cross-posted from The World...IMHO
A good review by Deal Hudson (and some positive media news :)
A new and unusual film festival focused on pro-life issues will be held in San Francisco today. The Cinema Vita Film Festival is "dedicated to encouraging emerging filmmakers, showcasing movies about contemporary issues concerning life, and exploring life's deep significance."
Sponsored by the Archdiocese of San Francisco, the Diocese of Oakland, and St. Ignatius Press, Cinema Vita was conceived by four pro-life laywomen. With the help of San Francisco's pro-life community, the festival became a reality.
I had the chance to view the films and I was very impressed.
Submissions of these short films -- most in the five-minute range -- were made in three categories: high school, college, and open, the highest number of entries being in the high school category. Festival judges are actress Jennifer O'Neill; Rev. Michael Morris, O.P., film and art historian at Dominican School of Philosophy & Theology; Doug Sherman, founder and chairman of Immaculate Heart Radio; Vicki Evans, Respect Life Program Coordinator at the Archdiocese of San Francisco; and me.
Bill and Marjorie Campbell are one of the two couples helping to underwrite the fledgling festival. "We see this as an ongoing project that will grow like the San Francisco Walk for Life," Marjorie told me. "We were inspired to support it because of the success of films like Bella and Juno. The arts, especially film, are much more effective at conveying a pro-life message than strident political debates."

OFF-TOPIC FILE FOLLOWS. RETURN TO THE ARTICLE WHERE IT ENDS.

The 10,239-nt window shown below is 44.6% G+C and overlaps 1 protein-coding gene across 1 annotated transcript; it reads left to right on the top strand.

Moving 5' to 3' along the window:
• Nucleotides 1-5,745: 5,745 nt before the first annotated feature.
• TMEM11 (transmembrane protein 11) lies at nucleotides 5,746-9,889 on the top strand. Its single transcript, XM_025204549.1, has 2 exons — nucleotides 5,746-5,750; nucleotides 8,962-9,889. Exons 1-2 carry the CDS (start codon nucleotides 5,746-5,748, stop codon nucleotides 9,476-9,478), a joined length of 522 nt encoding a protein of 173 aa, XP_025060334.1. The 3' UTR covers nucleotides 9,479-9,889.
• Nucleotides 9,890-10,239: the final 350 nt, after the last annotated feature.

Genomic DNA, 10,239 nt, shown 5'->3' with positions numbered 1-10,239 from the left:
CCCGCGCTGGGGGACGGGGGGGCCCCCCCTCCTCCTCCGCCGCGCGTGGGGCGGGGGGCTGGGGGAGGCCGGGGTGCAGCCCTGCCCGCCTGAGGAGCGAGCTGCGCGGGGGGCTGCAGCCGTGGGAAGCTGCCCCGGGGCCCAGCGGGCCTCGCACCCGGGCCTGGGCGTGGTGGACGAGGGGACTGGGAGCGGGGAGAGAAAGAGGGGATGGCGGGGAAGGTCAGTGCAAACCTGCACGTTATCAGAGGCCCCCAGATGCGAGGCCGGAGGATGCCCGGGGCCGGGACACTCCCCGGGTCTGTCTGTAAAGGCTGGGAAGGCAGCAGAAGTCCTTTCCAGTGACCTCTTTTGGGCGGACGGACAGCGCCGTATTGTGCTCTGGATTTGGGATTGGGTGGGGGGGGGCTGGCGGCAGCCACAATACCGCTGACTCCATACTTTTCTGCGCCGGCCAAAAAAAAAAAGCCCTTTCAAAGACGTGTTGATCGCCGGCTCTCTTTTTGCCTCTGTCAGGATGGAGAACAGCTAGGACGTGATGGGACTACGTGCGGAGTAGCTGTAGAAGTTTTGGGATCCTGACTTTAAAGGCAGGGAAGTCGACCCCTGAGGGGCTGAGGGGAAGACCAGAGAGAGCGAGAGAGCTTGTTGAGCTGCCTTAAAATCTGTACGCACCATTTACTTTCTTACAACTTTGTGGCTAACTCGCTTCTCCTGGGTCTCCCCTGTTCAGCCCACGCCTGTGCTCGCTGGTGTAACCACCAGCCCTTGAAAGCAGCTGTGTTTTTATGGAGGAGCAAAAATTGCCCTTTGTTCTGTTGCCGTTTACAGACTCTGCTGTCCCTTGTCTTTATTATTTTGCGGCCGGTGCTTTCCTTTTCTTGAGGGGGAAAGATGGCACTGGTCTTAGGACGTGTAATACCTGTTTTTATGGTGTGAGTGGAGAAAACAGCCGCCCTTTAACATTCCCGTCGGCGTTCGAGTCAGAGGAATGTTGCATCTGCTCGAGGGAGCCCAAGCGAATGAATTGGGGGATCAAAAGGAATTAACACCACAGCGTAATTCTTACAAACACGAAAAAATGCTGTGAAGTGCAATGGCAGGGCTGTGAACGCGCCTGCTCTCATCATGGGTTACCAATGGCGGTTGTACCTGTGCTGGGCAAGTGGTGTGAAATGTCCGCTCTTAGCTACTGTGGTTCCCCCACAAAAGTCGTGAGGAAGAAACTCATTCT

One of the biggest stories concerning religion in the past several years is the explosion of Christian interest in producing films, ignited by the success of Mel Gibson's The Passion of the Christ. The grassroots marketing campaign for The Passion left in its wake a spate of companies and ad hoc networks attempting to tap into the same audience.
This interest in film as a medium of evangelization clearly appeals to Catholic investors like the Campbells.
"You have a much better chance to change people's minds when they go to movies, because the movies are not an attack on you. Films invite people to reflect; political debate often creates division and separate camps."